One of my biggest fears was that I’d end up like her; depen- dent, reliant upon the Department of Social Services or the gen- erosity of some boyfriend to keep me alive. I had learned from an early age that relying on the kindness of strangers was a risky business.
In her lucid days, Mom had always insisted I should become a nurse. She had attempted nursing school herself as a young woman, but her education had ended when she had what she described as her “first nervous breakdown.” Maybe she hoped that if I achieved her goal, it would redeem her in some way. Or maybe the lines between us were just so blurred she couldn’t see me at all. And for my part, I suppose I believed that if I did everything she asked, Mom would finally be happy.
For four years I’d given Mom’s dream my best shot, scram- bling for Cs in chemistry and physiology and failing organic chemistry twice. Now I had graduated from college, and in spite of my terrible science grades, I had been tentatively accepted into the fall class of nursing students at Emory University in Georgia.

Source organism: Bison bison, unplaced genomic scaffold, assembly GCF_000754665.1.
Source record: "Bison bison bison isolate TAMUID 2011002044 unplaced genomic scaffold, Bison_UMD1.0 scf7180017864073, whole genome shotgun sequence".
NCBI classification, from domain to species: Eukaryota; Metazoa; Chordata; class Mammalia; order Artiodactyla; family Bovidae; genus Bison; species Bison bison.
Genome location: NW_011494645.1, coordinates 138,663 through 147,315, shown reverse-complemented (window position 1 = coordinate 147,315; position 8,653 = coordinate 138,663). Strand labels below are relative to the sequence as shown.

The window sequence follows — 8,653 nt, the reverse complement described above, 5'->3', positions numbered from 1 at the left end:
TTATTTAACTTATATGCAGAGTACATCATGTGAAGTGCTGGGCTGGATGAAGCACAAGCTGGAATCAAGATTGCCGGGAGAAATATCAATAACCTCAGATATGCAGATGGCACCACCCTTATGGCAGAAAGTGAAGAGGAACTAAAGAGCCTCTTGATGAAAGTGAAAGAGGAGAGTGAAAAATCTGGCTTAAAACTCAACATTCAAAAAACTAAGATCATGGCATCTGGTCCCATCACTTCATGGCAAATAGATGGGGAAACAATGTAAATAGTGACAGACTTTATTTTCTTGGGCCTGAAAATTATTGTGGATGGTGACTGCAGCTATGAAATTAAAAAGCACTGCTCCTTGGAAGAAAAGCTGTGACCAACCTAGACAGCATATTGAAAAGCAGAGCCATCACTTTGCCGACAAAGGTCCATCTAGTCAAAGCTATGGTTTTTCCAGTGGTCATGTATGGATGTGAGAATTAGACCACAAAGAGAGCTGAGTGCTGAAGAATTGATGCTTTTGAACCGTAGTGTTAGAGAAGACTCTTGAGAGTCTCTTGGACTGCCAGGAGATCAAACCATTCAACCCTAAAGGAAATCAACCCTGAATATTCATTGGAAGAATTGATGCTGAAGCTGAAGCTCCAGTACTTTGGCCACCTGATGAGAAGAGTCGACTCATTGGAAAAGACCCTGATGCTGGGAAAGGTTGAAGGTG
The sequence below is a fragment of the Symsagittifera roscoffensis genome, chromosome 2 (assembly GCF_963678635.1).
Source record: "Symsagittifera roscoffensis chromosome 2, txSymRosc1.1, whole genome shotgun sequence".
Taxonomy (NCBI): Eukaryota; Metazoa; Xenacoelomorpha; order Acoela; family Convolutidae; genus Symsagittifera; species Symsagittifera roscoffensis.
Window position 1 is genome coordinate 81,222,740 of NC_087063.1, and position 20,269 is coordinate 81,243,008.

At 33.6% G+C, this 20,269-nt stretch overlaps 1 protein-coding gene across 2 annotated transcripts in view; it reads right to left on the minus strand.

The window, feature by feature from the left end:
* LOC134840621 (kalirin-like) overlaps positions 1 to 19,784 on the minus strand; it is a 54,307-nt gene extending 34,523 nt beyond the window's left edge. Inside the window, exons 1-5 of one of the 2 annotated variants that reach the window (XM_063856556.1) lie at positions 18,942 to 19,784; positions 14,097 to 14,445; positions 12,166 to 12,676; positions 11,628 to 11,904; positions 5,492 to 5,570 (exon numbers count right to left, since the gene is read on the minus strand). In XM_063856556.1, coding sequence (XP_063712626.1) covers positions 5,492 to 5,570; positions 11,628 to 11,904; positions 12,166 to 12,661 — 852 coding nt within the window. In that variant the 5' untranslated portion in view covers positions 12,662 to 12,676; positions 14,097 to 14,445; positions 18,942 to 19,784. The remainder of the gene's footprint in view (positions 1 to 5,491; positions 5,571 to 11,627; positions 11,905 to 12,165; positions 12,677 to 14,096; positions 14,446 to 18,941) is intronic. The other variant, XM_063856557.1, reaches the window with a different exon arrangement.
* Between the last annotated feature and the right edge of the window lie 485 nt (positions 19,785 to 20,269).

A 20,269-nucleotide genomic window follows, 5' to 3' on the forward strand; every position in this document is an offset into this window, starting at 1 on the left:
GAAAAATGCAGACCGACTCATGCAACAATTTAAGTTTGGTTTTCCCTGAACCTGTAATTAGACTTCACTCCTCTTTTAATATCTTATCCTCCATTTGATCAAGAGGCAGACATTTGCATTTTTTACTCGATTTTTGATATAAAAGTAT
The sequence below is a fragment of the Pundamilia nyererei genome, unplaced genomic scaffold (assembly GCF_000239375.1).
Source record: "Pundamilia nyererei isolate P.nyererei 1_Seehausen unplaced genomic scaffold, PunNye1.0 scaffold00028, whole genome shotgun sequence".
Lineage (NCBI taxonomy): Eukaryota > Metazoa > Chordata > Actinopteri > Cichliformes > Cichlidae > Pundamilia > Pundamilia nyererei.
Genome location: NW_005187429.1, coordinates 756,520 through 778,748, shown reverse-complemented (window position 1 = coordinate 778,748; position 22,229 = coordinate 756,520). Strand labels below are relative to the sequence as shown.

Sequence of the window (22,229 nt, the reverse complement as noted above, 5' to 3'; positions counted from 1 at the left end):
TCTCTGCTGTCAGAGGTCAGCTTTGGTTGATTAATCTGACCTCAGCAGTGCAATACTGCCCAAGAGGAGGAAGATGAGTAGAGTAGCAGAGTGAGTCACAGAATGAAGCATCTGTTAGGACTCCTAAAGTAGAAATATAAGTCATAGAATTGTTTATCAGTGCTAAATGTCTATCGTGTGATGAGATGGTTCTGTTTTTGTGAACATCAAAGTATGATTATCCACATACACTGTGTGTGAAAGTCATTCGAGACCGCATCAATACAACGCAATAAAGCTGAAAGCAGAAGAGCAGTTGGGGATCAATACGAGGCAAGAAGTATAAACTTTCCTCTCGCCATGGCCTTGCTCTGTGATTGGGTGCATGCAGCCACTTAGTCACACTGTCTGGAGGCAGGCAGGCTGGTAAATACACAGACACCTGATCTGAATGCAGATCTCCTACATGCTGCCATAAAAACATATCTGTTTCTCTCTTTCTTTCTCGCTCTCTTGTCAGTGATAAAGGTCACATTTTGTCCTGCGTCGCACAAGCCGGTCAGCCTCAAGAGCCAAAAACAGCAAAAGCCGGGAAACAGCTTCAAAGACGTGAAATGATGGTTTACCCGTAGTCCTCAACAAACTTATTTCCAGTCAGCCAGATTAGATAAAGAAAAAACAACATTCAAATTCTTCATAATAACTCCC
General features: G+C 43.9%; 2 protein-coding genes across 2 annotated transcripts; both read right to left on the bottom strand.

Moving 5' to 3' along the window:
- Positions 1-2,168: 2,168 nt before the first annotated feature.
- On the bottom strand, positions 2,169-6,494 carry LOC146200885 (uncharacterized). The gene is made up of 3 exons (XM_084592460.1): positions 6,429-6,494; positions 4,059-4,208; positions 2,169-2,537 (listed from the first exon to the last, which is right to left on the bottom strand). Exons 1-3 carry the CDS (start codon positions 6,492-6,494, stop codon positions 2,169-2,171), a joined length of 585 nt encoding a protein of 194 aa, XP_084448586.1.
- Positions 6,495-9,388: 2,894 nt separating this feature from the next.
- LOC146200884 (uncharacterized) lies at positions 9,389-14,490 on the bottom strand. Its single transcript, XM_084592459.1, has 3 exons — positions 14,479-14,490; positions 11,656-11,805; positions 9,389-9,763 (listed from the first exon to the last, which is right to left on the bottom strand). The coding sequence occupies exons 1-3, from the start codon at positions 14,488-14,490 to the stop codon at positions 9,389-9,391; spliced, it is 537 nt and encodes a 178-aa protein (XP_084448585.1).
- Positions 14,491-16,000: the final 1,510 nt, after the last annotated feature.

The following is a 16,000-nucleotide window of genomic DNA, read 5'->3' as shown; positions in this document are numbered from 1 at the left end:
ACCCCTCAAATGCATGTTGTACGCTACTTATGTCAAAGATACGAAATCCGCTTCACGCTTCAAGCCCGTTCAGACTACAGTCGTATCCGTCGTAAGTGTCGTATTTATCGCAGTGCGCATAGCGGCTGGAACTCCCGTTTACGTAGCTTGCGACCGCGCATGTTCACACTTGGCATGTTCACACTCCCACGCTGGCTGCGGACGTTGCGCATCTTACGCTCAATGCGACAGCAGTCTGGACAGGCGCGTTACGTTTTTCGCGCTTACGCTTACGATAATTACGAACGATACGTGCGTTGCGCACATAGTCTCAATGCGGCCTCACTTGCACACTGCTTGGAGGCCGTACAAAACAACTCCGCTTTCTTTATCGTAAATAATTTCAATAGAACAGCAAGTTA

The university required I take organic chemistry yet again in summer school and this time get at least a C.
The school had optimistically sent me a box containing a nurse’s cap, stethoscope, and name tag. When I put everything on and examined myself in the mirror, I cringed. I hated the ugly cap, and the harsh squawk of my name tag, Nurse Nassberg, recalled Nurse Ratched from One Flew over the Cuckoo’s Nest.
With the cap propped on my dark bun and my cheekbones free of makeup, I looked severe and a bit scary.
Summer school organic chemistry was proving to be no easier than the regular session had been. Every day before my wench shift, I walked into a classroom in which the professor might as well have been speaking Hungarian. I was failing again, and beginning to face the fact that I would never achieve Mom’s dream. All I had ever wanted was for her to be proud of me, and now I felt overwhelmed with the anticipation of her disappoint- ment. I tried rehearsing how I would break the news to her and could already hear her in my head: “The state sure wasted that scholarship money on you!”